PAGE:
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Old 09-26-2010, 03:57 AM   #4
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Join Date: Nov 2000
Location: San Francisco, CA
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The only circumstance under which I would support this is if, concomitantly:

1. The two leagues are balanced out at 15 teams each, with one current NL team moving to the AL (if for no other reason than having five out of only 14 AL teams make the playoffs while five out of 16 NL teams did would be unfair, since in many if not most years an NL team would miss the playoffs despite having a better record than an AL team that made it); and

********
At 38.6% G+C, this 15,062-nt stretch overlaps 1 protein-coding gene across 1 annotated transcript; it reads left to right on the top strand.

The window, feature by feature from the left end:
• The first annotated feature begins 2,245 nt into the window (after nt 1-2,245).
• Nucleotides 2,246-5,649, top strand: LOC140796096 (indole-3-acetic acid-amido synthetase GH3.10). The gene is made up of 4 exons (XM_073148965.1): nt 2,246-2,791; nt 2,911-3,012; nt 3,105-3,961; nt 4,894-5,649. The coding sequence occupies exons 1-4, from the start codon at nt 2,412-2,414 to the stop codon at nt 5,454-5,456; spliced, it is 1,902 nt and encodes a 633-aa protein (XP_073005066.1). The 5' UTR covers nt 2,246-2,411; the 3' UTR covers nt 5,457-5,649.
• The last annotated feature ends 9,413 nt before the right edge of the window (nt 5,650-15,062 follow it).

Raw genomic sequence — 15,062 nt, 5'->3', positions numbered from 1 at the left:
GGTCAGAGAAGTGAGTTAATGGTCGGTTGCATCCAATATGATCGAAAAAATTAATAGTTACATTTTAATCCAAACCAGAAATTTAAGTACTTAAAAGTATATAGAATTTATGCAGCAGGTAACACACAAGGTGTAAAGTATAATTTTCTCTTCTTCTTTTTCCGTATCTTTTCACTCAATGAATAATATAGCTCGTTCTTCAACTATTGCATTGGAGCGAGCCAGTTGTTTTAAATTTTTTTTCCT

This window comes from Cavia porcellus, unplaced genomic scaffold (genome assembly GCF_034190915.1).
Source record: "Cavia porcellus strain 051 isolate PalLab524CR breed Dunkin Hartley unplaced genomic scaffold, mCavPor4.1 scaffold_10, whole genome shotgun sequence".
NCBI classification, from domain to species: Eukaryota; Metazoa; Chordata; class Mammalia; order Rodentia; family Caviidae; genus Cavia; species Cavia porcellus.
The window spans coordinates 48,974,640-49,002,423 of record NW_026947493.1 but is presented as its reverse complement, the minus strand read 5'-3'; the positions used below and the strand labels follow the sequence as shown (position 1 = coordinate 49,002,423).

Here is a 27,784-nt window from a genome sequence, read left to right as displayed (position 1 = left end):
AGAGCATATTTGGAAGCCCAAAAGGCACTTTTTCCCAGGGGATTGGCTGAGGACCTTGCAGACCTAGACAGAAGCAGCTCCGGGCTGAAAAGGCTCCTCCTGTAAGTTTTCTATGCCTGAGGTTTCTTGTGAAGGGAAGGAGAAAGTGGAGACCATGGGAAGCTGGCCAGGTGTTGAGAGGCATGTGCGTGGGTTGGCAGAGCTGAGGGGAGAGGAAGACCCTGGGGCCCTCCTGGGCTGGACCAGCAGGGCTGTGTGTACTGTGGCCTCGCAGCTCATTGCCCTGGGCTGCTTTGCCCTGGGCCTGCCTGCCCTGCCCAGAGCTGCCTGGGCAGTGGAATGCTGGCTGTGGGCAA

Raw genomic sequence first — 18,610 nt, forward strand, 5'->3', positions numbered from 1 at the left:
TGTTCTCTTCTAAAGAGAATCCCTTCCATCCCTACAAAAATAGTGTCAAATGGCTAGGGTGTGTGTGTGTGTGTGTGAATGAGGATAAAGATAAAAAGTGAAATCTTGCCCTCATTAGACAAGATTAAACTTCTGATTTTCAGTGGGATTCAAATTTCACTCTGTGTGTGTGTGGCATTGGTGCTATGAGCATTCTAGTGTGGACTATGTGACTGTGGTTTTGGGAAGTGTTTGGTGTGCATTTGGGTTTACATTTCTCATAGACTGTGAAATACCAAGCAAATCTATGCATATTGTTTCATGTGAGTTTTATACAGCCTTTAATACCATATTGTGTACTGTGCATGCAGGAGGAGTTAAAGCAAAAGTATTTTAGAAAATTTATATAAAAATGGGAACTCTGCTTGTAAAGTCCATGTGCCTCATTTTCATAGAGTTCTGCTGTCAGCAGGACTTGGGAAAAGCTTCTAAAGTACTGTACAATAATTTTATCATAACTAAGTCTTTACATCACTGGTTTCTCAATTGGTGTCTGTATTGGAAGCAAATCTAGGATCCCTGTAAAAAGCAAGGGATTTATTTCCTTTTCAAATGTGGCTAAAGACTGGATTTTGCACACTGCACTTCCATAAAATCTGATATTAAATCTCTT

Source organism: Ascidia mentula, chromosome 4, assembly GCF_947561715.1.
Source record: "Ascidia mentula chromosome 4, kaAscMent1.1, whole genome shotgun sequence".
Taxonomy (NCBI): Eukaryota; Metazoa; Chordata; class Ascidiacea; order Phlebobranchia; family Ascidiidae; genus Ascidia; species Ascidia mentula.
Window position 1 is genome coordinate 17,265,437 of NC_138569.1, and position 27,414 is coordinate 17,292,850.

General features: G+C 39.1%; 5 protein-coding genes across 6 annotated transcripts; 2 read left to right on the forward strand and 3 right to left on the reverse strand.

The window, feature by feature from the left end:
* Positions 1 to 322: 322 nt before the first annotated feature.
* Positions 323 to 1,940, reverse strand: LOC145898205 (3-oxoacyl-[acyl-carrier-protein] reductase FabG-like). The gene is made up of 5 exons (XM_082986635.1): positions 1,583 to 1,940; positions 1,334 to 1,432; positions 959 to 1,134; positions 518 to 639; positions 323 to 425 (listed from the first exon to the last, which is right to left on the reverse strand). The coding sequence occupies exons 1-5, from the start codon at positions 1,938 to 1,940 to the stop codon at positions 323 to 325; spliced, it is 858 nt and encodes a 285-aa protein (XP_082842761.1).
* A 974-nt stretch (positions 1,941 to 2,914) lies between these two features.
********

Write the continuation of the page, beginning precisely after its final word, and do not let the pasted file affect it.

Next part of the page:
2. The regular season is rolled back to 154 games (one, as a sop to the "purists" and two, so the World Series can be over before Thanksgiving!), with division rivals having 18 meetings and non-division opponents within the same league having six. That's 132 games - the remaining 22 consisting of inter-league games (entire divisions being paired off on a rotating basis each year, one three-game series each, accounting for 15 of each team's interleague games, the last seven being annual Mets-Yankees, Cubs-White Sox, Dodgers-Angels type matchups).

And while they're at it, they can get rid of this All-Star Game nonsense and give the team with the better regular-season record home-field advantage in the World Series, with the stipulation that in no case can a wild card ever enjoy said advantage over a division champion (or, if they want to get really cute, use the All-Star Game result as the tie-breaker in the event that the two pennant winners finished with the same record and either both won their respective divisions, or neither did).
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